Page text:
Peripheral Nerve

Peripheral neuropathy affects nerves beyond or outside the spinal column. It is a degenerative, toxic, or nutritional condition affecting nerves that branch into the body’s extremities, such as the arms or legs. Diabetes or certain drugs can cause or contribute to the development of peripheral neuropathies, a disease process that may cause nerve deterioration and inability to carry or transmit nerve impulses. When a nerve cannot longer send or receive impulses or signals, sensory (feeling) and/or motor (movement) function may affected or lost.


Symptoms may include burning or a feeling of pins and needles, numbness in the toes or fingers, and weakness when gripping an object or while walking. Medication may help to slow the effects of peripheral neuropathy but may not cure or stops its progression.

Every nerve in your peripheral system has a specific function, so symptoms depend on the type of nerves affected. Nerves are classified into:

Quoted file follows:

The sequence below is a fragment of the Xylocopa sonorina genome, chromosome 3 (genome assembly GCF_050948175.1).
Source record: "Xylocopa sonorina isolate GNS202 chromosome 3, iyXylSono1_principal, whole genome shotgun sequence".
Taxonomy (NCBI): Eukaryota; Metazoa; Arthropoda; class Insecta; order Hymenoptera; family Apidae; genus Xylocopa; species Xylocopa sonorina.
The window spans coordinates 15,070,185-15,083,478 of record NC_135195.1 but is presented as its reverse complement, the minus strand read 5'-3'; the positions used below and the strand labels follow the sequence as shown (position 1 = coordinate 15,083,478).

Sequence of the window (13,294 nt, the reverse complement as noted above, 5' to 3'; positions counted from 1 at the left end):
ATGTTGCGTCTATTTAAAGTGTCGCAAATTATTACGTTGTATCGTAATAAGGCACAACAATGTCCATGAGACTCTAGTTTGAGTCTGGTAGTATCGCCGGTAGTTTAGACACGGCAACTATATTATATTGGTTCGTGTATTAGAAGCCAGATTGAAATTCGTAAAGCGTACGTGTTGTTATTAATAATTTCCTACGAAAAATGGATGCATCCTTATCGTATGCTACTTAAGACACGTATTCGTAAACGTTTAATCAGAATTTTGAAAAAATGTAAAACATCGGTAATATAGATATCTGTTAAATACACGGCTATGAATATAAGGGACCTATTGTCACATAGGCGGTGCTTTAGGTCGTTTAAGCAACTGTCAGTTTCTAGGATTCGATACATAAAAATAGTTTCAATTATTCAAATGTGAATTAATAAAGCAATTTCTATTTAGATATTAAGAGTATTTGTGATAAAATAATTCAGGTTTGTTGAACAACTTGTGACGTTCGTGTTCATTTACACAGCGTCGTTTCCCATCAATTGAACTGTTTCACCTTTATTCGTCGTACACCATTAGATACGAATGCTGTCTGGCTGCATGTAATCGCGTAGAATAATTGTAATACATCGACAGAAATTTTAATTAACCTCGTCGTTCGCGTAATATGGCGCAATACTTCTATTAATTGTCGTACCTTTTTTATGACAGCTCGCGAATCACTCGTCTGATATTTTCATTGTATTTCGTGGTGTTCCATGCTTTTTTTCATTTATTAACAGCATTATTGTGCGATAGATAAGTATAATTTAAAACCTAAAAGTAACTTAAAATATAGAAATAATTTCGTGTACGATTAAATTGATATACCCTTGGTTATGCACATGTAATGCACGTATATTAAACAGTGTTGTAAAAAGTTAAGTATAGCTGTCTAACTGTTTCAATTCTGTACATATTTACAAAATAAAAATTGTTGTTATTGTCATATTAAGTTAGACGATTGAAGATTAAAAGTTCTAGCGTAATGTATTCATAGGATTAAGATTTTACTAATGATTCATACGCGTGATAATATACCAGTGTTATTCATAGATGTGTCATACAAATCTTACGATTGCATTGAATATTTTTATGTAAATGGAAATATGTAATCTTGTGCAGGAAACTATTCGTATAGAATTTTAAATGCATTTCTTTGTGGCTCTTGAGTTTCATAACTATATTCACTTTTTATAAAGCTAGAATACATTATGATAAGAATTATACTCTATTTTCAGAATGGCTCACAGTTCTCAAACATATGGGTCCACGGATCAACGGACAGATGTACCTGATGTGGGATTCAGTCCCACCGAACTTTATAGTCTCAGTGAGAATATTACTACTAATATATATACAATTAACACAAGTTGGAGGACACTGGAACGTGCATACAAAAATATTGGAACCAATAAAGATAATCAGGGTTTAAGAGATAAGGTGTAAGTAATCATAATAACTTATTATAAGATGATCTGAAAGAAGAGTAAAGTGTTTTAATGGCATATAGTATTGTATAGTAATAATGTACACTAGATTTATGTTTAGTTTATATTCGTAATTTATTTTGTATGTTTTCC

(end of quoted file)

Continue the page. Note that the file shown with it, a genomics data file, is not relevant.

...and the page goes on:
• Sensory nerves that receive sensation, such as temperature, pain, vibration or touch, from the skin
  • Motor nerves that control muscle movement
  • Autonomic nerves that control functions such as blood pressure, heart rate, digestion and bladder

Signs and symptoms of peripheral neuropathy might include:

  • Gradual onset of numbness, prickling or tingling in your feet or hands, which can spread upward into your legs and arms
  • Sharp, jabbing, throbbing, freezing or burning pain
  • Extreme sensitivity to touch
  • Lack of coordination and falling
  • Muscle weakness or paralysis if motor nerves are affected

If autonomic nerves are affected, signs and symptoms might include:

  • Heat intolerance and altered sweating
  • Bowel, bladder or digestive problems
  • Changes in blood pressure, causing dizziness or lightheadedness